She's Got a Secret
When I was a girl, older and ostensibly wiser relatives used to warn, "You don't just marry a person, you marry the whole family." If that's the case, then this woman really picked a winner:
Of course, a true romantic would argue that if the husband really didn't know that the ring was phony when he proposed, it doesn't matter.
Even the family might be excused, depending on the circumstances. Did they know the stone wasn't a real diamond? Or was there more sinister motive, such as an attempt to avoid passing a valuable gem to a less-than-valued daughter-in-law? Then again, perhaps the artificial bauble once had genuine sentimental value -- who wouldn't want to inherit great-grandma's version of the CrackerJack ring from Breakfast at Tiffany's? (Not to mention the one used in the movie, which Sotheby's could probably auction off for considerably more than an actual gold band.)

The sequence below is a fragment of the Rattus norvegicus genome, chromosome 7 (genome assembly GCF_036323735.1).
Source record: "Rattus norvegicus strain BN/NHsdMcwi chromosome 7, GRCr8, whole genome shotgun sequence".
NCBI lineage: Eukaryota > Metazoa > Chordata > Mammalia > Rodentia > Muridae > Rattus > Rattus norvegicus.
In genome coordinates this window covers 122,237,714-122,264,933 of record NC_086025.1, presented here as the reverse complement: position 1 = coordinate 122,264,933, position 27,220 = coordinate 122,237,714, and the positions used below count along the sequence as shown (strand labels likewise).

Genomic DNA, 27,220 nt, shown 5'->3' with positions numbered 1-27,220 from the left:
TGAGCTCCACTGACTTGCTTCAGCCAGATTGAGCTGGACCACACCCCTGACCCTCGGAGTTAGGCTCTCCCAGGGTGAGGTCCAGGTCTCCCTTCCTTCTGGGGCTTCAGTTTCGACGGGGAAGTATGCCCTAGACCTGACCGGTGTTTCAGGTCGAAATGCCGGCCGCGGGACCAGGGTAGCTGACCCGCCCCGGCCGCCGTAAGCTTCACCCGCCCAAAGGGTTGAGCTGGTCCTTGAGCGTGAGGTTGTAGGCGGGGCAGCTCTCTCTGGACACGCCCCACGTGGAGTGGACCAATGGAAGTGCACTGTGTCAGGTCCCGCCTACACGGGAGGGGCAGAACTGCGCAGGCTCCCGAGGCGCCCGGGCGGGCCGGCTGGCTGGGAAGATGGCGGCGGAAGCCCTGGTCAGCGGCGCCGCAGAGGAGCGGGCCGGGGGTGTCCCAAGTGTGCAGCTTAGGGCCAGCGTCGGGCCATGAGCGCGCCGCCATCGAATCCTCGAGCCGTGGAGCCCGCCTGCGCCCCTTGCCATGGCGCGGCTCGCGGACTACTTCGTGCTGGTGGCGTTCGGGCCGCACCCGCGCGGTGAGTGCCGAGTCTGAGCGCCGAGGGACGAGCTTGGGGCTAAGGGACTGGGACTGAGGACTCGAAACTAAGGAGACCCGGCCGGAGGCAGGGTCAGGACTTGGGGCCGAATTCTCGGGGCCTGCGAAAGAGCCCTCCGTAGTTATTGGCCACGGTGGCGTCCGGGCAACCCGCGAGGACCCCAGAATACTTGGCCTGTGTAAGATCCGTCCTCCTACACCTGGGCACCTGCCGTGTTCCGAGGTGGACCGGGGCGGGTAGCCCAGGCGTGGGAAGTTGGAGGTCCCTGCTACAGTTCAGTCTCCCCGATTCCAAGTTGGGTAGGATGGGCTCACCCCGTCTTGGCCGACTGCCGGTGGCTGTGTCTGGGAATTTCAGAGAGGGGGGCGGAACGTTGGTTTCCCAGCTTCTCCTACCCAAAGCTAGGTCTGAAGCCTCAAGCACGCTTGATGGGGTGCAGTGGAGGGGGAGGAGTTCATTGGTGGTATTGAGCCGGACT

Whatever the true story here, a bride can't be too careful, given the state of modern gemology -- as Counterfeit Chic warned last June 1.
And a would-be groom who proffers a knockoff engagement ring is engaging in very risky behavior -- which may be why our disillusioned spouse labeled her symbolic shackle "plastique."
P.S. For a discussion of the law governing engagement rings (although not what happens if, years later, a ring is discovered to be fake), see Professor Rebecca Tushnet's interesting and insightful note, Rules of Engagement, 107 Yale L.J. 2583 (1998).